Is a public consultation on a topic as sensitive as waste collections a recipe for disaster? It doesn’t have to be. Wokingham Borough Council proves that with well-designed engagement and communication strategies, you don’t need to fear getting overwhelmed by a flood of – potentially negative – reactions. Here’s how their team made a public consultation on a new waste collection strategy a success.

Wokingham Borough’s current waste and recycling collection contract expires in 2026. To ensure it continues to deliver the right service in the future, the council engaged its residents in several stages of producing their new “Waste Strategy”.

Thanks to the timeline feature on their CitizenLab platform, Wokingham Borough’s residents know at all times where in the engagement process they are, which steps the council has previously taken, and what is to come.

Aligning resident priorities with economic and environmental realities

In October 2021, Wokingham Borough started by gauging the general opinion and asked residents what matters most to them when it comes to waste and recycling collections. Over 2,000 residents responded. The majority marked reducing the amount of waste as a high priority, and 86% said they were willing to recycle more.

Increasing financial pressure, due to skyrocketing inflation and soaring energy prices, made it impossible to continue business as usual. At the same time, the council needed to nudge more residents to recycle in order to reach the 70% recycling rate it committed to in its 2030 climate emergency action plan.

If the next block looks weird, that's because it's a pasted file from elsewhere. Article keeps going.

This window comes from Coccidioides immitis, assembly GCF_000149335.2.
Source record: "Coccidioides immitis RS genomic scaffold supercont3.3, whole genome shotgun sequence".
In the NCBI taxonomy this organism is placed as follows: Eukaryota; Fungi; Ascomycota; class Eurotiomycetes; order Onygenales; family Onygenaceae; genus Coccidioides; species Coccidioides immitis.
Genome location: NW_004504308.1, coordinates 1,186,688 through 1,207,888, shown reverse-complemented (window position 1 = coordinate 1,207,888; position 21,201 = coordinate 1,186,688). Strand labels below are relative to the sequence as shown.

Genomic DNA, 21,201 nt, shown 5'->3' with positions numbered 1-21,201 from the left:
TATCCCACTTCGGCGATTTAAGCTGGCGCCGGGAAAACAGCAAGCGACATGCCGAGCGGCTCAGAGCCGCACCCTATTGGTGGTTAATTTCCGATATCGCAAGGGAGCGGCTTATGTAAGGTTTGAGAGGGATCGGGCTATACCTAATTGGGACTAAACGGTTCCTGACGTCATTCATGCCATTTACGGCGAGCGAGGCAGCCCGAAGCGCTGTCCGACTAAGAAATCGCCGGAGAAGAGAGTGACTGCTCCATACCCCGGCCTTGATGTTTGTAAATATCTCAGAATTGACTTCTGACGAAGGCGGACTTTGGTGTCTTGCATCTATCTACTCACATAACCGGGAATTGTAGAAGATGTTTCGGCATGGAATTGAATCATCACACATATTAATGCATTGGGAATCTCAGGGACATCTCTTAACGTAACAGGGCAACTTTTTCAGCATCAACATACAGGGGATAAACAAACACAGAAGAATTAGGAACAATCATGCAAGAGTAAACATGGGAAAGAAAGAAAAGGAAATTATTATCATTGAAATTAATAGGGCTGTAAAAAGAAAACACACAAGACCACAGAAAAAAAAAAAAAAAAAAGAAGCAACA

Wokingham Borough Council knew that moving away from everything being collected weekly would be a tough sell. They also knew that the best way to get buy-in from the residents was to allow them to have their say in the changes.

Following extensive research, analysis and modelling, the council selected the two options that would give the best environmental and financial benefits and asked its residents in a consultation on  their CitizenLab platform, Engage Wokingham Borough, how each of these would impact them, and what they thought of the options.

“We were able to reach more residents in a more cost-effective way”

Over 9,000 people responded to the online survey —more than they had anticipated! With a population of about 177,500 and 77,000 households, they were satisfied with the reach into the community: 85% of these responses came from new users.

Simon Dale, Interim Director of the Department of Place and Growth, said: “We know that 99.9% of our residents are online. By using our online engagement platform for this consultation, we knew we would be able to reach more residents in a more cost-effective way than by doing anything else.

We had paper copies available upon request and residents could also call our customer services team to take a telephone-assisted survey or stop by a library for help. 1% of the total responses used one of those methods.

Using our online engagement portal for the survey drove up registration on the platform – we knew it would as we collect waste from almost every household in the borough – which means we now have 9% of our residents signed up to engage with us.”

Large-scale communication campaign

Focus on representativeness

One of the biggest drivers for the success of this consultation was Wokingham Borough’s communication strategy to promote the waste collection survey. It was designed to ensure they heard from as many different communities as possible.

They used a variety of communications channels to reach a wide audience, including their regular channels, such as social media and email newsletters, and a borough-wide direct mailing of postcards with details for households on how to take part.